We’ve asked five of the most knowledgeable minds covering the NBA’s labor dispute to weigh in on some key issues surrounding the current lockout.
Larry Coon: Covers labor issues for ESPN.com
John Lombardo: NBA reporter, SportsBusiness Journal
Ken Berger: NBA reporter for CBSSports.com
Darren Rovell: CNBC sports business reporter
David Aldridge: NBA.com and TNT reporter
WHEN WILL THE LOCKOUT END?
Coon: At least November. Probably January. There’s a very real chance it could cost the whole season.
Lombardo: I think it’s going to be awhile. There are some big philosophical differences that still exist.
Berger: I am predicting Oct. 15. I think that will be the drop dead time for no regular season games to be lost, and ultimately I don’t think either side wants to go down that road.
Rovell: I don’t think we can begin to contemplate the end being near until September 15. We have to get close to missing a game. That’s the first requirement. Leverage only comes when people are close to missing games.
Aldridge: I got a Christmas kind of feeling.
HOW IS THIS WORK STOPPAGE DIFFERENT THAN 1998?
Coon: The issues today are bigger. The league sees its financial system as fundamentally broken and needs to take very big steps to fix it.
Lombardo: The league’s in a different place. Revenues are higher. Players are making more. Owners are spending more.
Berger: The owners are far more entrenched in their position and they have much more far-reaching objectives than they did then.
Rovell: The stakes are similar. In ’98, we had (Michael) Jordan leaving. So there was the same risk in the drop-off in momentum, probably even greater. What’s different is the stakes are higher from a financial perspective because the salaries have gotten higher.
Aldridge: In ’98 they were looking to assure themselves of cost certainty. Now they’re trying to assure themselves of profit certainty. That’s a little harder.
WHICH SIDE CAN LEAST AFFORD A LOST SEASON?
Lombardo: Both sides have a lot to lose.
Berger: Financially, the players. But neither side can afford it from other perspectives in terms of the hit that the sport would take and the time it would take to rebuild the image.
Rovell: There are teams that can’t afford a lost season. Teams that have built momentum like Memphis and Atlanta. And there a players that can’t afford it. But as a whole, it really depends on who wins in the end. That lost season might be worth it for five years of a better system.
Aldridge: Obviously the players have less money to play with than the owners do. The owners will, if not make money, they certainly won’t lose as much money if they don’t play. So the players would be the ones that would suffer more economically for sure.
WHICH SIDE IS RIGHT?
Coon: It’s nuanced. Neither side is entirely right nor entirely wrong.
Lombardo: Owners have their views and players have their ideas. That’s why it’s a negotiation.
Berger: Both are partially wrong. I think the side that is over-reaching in a big way is the owners. They’re trying to force the players to account for the economic downturn and some of their own poor business decisions.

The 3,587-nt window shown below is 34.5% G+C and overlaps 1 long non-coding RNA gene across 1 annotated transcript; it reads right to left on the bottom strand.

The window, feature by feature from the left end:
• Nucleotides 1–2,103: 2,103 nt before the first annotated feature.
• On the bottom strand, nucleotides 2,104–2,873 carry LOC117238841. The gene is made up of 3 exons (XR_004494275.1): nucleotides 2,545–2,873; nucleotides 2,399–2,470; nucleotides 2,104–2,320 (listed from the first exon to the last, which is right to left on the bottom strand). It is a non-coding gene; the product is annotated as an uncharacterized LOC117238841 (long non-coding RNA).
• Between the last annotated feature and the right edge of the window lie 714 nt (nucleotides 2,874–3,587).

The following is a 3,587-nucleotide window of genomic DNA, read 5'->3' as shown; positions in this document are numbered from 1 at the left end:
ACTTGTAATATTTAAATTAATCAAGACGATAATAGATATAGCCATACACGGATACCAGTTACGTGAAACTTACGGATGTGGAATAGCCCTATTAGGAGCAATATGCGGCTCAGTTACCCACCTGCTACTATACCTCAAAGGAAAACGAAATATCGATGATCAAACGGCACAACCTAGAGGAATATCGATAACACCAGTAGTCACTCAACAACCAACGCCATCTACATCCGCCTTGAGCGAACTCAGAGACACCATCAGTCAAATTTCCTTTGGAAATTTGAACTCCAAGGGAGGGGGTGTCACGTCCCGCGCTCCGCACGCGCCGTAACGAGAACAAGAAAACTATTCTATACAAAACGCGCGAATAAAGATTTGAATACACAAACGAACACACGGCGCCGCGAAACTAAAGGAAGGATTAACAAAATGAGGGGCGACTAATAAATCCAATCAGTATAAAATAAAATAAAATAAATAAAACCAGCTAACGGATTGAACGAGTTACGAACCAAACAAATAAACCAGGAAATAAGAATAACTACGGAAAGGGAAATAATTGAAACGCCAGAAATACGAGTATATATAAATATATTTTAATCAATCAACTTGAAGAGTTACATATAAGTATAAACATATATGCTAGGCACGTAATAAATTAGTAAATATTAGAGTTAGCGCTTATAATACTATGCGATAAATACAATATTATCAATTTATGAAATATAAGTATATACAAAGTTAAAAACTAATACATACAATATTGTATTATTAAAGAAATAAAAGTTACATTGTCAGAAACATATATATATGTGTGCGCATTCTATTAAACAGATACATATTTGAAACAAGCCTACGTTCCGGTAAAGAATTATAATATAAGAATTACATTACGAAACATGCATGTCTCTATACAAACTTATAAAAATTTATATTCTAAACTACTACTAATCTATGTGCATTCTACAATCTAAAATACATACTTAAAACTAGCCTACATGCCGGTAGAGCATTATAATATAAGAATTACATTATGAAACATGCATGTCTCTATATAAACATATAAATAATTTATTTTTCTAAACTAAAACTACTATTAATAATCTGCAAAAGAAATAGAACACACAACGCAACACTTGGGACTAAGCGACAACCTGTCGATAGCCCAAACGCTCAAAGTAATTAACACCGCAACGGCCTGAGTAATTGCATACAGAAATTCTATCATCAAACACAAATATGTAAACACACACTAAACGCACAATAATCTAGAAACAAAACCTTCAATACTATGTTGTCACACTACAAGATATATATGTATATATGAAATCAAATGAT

Rovell: Neither. Should the players take responsibility for the growing of basketball related income? I think that’s the essential question.
Aldridge: It’s hard to say. I understand that the owners are spending more money than they would like to, but no one is telling them to do that. On the other hand, the players have to understand that we’re coming out of a very deep recession and there are a lot of people who would love to have a job, much less a job that pays them an average of $5.7 million a year.
ONE THING OWNERS ARE MOST LIKELY TO GIVE UP?
Coon: A hard cap.
Lombardo: Their biggest issue is a hard cap.
Berger: The hard cap. If they can get the salary reductions they’re looking for, it wouldn’t be as important.
Rovell: The request for the back money for the escrow. That or non-guaranteed contracts if they can get one less year on new contracts.
Aldridge: At the end of the day, they will not have a completely hard cap.
ONE THING PLAYERS ARE MOST LIKELY TO GIVE UP?
Coon: The split of the revenue.
Lombardo: They’ve already offered to restructure their salaries.
Berger: Within reason, money.
Rovell: They’d be willing to share some of the owners’ new expenses and reduce their percentage of the pie.
Aldridge: Money first of all. But I think they’ll have to give up at least one of the exceptions that are currently in place.
ONE NON-NEGOTIABLE FOR THE OWNERS?
Coon: The split of the revenue.
Lombardo: How the money is split.
Berger: Keeping the disparity in payroll as wide as it is. They want a much narrower gap between the top paying teams and the lowest paying teams.
Rovell: They’re not going to do a deal without at least a 15 percent rollback in player salaries.
Aldridge: The split of basketball related income. They’re going to have to get around 50-50.
ONE NON-NEGOTIABLE FOR THE PLAYERS?
Coon: A hard cap.
Lombardo: Guaranteed contracts.
Berger: A dramatic pay reduction in the absence of the owners making some sacrifice themselves.
Rovell: Guaranteed contracts. They will not give that up.
Aldridge: They already sort of got it with the guaranteed contracts.
ANY CHANCE PLAYERS AGREE TO A HARD CAP?
Coon: It remains to be seen. The owners are pushing for it. The players are against it. They’re fundamentally and adamantly opposed to the very concept.
Lombardo: Maybe. It would make for a more financially equal league.
Berger: I think they would if they got some concessions on the other issues like guarantees and their share of basketball related income.